|Object Name or Title:||Buff Mittens|
|Artist/Author/Maker/Photographer:||Mrs. Claude Shore|
|Associated Place Name:||Osceola, New York|
|Credit:||Mark Halstead, in memory of Earl Halstead|
|clothing accessory, fiber arts, logging, lumbering, winter|
Pair of buff mittens made by Mrs. Claude Shore of Osceola. They were used by Jay Halstead of Osceola for working outdoors in the cold Adirondack winters. Grey mitten body with red "H" on the backs, a red spot at the tip of the fingers and the base of the thumb, and maroon at the tip of the thumb. The wrist cuff is knit with brown and ivory wool.
Because of the region's cold winters, many Adirondack residents kept sheep for wool well into the twentieth century. Woolen mittens, socks, and sweaters provided warm clothing for the household, and could also be sold to supplement the family income. A well-made pair of mittens was particularly prized among men who worked outside.
Many men whose work didn't require much manual dexterity, like lumberjacks and teamsters, often wore buff mittens—mittens covered with a thick woolen pile. Also called shag, fringe or latch-hook mittens, buff mittens were worn in Canada, New England, and the Adirondacks. Because they were made from wool, the mittens kept hands warm even when wet. The Adirondack Museum has in its collection many pairs of buff mittens. They are usually knitted of natural, undyed yarn (called "buff"), which is why they are called buff mittens. The pile is more than 1/2 inch thick.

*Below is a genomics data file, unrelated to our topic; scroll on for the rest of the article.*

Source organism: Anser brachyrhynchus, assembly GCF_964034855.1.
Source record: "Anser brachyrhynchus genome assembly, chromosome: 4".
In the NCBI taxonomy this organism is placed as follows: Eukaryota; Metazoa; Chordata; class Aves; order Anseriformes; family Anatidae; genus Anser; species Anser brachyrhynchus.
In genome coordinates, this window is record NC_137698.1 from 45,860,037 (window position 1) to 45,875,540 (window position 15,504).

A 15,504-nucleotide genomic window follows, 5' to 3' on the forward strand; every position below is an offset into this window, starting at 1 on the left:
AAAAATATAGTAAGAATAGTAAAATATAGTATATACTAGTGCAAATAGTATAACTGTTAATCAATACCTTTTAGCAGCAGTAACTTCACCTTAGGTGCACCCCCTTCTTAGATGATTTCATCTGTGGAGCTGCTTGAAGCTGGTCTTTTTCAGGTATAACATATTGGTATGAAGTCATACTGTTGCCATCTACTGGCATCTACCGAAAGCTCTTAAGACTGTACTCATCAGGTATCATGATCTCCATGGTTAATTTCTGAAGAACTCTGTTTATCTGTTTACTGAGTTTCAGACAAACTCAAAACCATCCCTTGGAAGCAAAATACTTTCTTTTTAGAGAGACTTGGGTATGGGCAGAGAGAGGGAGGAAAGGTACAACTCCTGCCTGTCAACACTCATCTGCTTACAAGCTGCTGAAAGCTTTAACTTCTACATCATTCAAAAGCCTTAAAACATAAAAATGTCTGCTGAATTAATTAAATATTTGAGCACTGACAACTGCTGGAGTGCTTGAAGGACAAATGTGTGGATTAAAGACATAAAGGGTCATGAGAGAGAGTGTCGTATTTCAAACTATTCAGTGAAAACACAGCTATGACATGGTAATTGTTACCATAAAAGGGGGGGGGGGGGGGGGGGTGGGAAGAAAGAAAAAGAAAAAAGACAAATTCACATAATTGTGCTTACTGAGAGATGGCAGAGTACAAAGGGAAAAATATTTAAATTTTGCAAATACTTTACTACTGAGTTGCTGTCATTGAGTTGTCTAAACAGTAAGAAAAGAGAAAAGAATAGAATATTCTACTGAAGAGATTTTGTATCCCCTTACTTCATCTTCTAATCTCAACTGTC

The bright color accents on this pair of buff mittens may have made the snow-covered mittens more visible, thus protecting the wearer's hands during dangerous activities such as logging.